The Rodgers trial, which began Oct. 1, heard seven days of witness testimony and a full day of closing arguments.
Jurors listened to dramatic testimony from around 30 witnesses called by the prosecution, including Rodgers' ex-girlfriend, investigators from the Lee County Sheriff's Office, analysts from the FBI and Rodgers' co-defendant Wright.
Rodgers appeared focused on what witnesses were saying without having much of a reaction for much of the trial. During breaks in the jury selection process and between certain witness, he appeared relaxed and smiling at times while talking with his attorneys.
Rodgers declined to take the stand and his defense team rested without calling any witnesses. Before closing arguments began on Monday, defense attorneys twice motioned for a judgment of acquittal from the judge.
Assistant Public Defender Jay Brizel said there was a lack of evidence showing Rodgers was actually in the Sievers house at the time of the murder.
"The state has got played by Curtis Wayne Wright," Brizel said. "His story makes no sense."
Brizel cited a statement from AT&T that came with phone records used by the state to show Rodgers' phone was in the house during the murder.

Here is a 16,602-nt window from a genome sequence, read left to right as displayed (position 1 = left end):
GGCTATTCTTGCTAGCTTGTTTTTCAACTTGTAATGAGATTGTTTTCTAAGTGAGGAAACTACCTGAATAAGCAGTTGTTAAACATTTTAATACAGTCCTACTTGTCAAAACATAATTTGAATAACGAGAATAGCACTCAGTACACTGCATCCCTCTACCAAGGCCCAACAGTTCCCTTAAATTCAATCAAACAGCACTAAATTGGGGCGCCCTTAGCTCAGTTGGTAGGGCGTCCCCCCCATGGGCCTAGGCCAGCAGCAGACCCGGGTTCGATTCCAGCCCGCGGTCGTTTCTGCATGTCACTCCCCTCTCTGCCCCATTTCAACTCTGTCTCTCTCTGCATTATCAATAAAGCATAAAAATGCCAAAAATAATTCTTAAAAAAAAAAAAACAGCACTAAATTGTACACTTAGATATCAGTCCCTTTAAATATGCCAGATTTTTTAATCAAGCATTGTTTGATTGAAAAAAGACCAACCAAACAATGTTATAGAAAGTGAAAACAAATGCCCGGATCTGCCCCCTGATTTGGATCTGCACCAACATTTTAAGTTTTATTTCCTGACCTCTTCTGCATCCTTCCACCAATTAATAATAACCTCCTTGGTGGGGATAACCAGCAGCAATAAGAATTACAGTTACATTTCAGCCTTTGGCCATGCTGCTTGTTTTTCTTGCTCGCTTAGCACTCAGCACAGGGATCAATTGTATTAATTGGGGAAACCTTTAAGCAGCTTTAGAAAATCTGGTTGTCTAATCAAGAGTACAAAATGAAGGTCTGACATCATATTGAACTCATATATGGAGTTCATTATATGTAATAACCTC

The AT&T statement read by Brizel cautioned that location information was less than exact.
Brizel also attempted to discredit the testimony of Rodgers' ex-girlfriend Taylor Shomaker, who he said was not trustworthy because she was paid by the Lee County Sheriff's Office as part of a witness program and could be eligible for $50,000 reward in the case.
The judge denied both of the defense team's motions for a judgment of acquittal on Monday.
During his testimony in the trial on Oct. 17, Wright admitted to his part in the death of Teresa Sievers in exchange for a 25-year prison sentence.
Assistant State Attorney Hamid Hunter asked him who killed Teresa Sievers.
"I did and Jimmy Rodgers," Wright responded. He then spent about three hours detailing the killing in front of the jury and was cross examined by the defense the following day.
Mark Sievers first approached Wright with the idea of having his wife killed at Wright's Missouri wedding in May 2015, Wright said.